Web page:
A fair amount of literature has sprung up together with the rise of the online troll, seeking to explain the phenomenon. Interestingly, a cursory search of troll-related articles turns up some related keywords very quickly: narcissism, psychopathy, and Machiavellianism. Together, these are referred to as the ‘dark triad‘ of personality traits (or, with the addition of sadism, as the ‘dark tetrad’),4 although unlike Dr. Golbeck in Psychology Today, referring to trolls as ‘horrible people’ seems to me somewhat simplistic. It’s tempting to play the diagnostician, having googled strangely satisfying and exotic-sounding dysfunctions for all of ten minutes, so I should state for the record that this is a job best left to the qualified psychiatrists and psychologists. Be that as it may (why would I be writing this, if not to pass summary judgement), it is certainly the case that narcissism and psychopathy, in the sense of personality disorders (narcissistic personality disorder and antisocial personality disorder, respectively), are recognised conditions in the 5th edition of the Diagnostic and Statistical Manual of Mental Disorders, and their documentation suggests high levels of correlation to related disorders in that group (cf. Cluster B personality disorders).
The second interesting thing is that many of the pieces that discuss online trolling link back to the same 2014 scholarly article by Canadian researchers Erin E. Buckels, Paul D. Trapnell, and Delroy L. Paulhus, entitled Trolls Just Want To Have Fun. The website Psychologia.co also links to the study,5 highlighting the aforementioned ‘dark’ personality traits, while the cyber-harassment specialist blog Darkpsychology.co provides a more detailed list of the traits of online trolls, as well as pointers in how to deal with them.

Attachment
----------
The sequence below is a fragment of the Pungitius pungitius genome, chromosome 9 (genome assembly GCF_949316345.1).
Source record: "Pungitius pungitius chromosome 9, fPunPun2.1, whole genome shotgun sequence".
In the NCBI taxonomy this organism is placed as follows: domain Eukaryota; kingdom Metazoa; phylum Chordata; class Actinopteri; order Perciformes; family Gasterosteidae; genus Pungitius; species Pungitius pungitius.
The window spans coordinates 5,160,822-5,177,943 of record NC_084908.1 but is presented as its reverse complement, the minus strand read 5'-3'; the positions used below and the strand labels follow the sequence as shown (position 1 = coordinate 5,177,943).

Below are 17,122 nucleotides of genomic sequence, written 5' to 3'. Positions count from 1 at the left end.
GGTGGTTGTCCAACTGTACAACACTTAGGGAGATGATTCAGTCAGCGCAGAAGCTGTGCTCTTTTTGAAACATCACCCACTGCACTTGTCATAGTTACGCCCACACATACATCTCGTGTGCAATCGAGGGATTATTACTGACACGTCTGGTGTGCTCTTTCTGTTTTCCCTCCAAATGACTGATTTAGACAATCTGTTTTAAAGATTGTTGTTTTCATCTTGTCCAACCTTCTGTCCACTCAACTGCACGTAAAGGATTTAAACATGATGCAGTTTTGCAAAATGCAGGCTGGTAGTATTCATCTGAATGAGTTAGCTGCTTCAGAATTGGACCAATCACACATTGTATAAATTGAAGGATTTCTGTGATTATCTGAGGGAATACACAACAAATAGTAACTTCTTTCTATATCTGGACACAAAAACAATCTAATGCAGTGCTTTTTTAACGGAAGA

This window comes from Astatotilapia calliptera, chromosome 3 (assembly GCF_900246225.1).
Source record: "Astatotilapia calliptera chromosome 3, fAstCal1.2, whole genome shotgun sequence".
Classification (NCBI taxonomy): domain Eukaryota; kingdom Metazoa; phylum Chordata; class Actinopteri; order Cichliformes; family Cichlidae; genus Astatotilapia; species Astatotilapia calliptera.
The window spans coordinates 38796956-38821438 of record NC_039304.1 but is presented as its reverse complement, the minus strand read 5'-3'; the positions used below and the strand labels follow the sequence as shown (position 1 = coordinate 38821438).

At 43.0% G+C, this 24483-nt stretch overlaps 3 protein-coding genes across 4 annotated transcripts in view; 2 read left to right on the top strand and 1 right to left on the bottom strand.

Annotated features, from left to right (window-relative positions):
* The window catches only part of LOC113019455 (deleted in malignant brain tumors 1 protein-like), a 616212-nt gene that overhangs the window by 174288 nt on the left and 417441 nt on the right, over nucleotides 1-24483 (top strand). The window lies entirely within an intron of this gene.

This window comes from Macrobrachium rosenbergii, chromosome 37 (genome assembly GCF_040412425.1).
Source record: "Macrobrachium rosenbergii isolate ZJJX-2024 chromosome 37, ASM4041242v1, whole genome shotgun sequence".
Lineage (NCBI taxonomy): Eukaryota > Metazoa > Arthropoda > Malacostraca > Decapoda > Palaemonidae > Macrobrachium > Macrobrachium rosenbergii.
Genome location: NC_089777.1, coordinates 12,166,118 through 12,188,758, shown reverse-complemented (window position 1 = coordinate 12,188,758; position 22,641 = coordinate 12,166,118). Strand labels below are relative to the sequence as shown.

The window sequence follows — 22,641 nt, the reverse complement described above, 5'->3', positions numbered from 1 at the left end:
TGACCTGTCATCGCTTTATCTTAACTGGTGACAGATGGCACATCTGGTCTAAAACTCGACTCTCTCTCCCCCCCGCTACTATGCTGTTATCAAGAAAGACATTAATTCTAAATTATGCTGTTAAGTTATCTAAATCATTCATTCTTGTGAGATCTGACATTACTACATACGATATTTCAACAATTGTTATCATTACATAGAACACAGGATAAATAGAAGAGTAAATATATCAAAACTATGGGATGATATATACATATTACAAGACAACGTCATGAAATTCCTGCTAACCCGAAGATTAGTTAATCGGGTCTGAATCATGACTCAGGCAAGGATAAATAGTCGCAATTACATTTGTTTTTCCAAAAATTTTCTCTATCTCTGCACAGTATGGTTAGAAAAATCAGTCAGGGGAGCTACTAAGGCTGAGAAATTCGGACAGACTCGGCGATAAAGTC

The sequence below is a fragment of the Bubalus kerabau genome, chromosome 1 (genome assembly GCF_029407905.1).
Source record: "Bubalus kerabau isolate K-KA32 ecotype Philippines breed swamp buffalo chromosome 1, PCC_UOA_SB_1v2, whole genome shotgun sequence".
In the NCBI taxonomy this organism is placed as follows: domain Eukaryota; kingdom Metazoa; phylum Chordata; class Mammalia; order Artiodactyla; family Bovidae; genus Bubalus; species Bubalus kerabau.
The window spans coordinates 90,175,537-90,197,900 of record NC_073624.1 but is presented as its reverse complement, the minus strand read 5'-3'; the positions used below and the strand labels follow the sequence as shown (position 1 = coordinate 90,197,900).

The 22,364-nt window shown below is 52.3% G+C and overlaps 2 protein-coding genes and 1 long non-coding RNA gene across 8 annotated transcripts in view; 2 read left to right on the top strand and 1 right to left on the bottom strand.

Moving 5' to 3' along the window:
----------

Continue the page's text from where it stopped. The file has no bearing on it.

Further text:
Trolls typically seem to manufacture a whole framework of apologetics with which to justify and rationalise their actions, as evidenced in an article in the UK’s Telegraph online edition concerning trolls and their victims,6 and which, incidentally, does a good job of demonstrating how disturbed these individuals are. These rationalisations tend to take the form of a minimisation or deflection of their trolling activities (‘I’m just telling the truth’, ‘Offence is taken, not given’, ‘It’s my duty as a citizen to provoke a debate’, and so forth), but none of this detracts from the fact that these are no more than a set of pretexts for being an unfiltered, unfettered psychopath. There is no getting away from them, so the sooner people wise up to their existence, their signs and symptoms, and how to deal with them, the better. This is not to absolve corporations of their duty to ensure their policies regarding harassment and hateful conduct are respected, but ‘normal’ users have a duty to arm themselves too, with information, for their own well-being.
A person can be a psychopath but choose not to act on their destructive and antisocial impulses, as was shown in a fascinating documentary on the subject of neuroscientist, Dr. James Fallon.7 It may take less or more work, but it is apparently doable. So I do not consider Milo a bigot, which relates to people with unpleasant beliefs and unpleasant attitudes with which to back them up. We are not talking about beliefs, so much as we are gazing at an assortment of dysfunctions. In my view, Milo is an undoubtably talented and glibly articulate, but desperately messed up individual, who lacks the strength of character – or possibly the self-awareness – to sort out his own issues, instead both relying and capitalising on the fickle stimulus of the increased attention he gets from his saprophytic fan base, once he’s had a bowel movement on someone’s self-esteem.
Shortly after his permanent booting from the avian microblog, Milo called Twitter ‘cowardly’ for banning him, accusing the site of becoming ‘a no-go zone for conservatives’.
No, Milo, not for conservatives. Just for transparently self-aggrandising, narcissistic trolls who have less business in media than they do in sustained psychotherapy.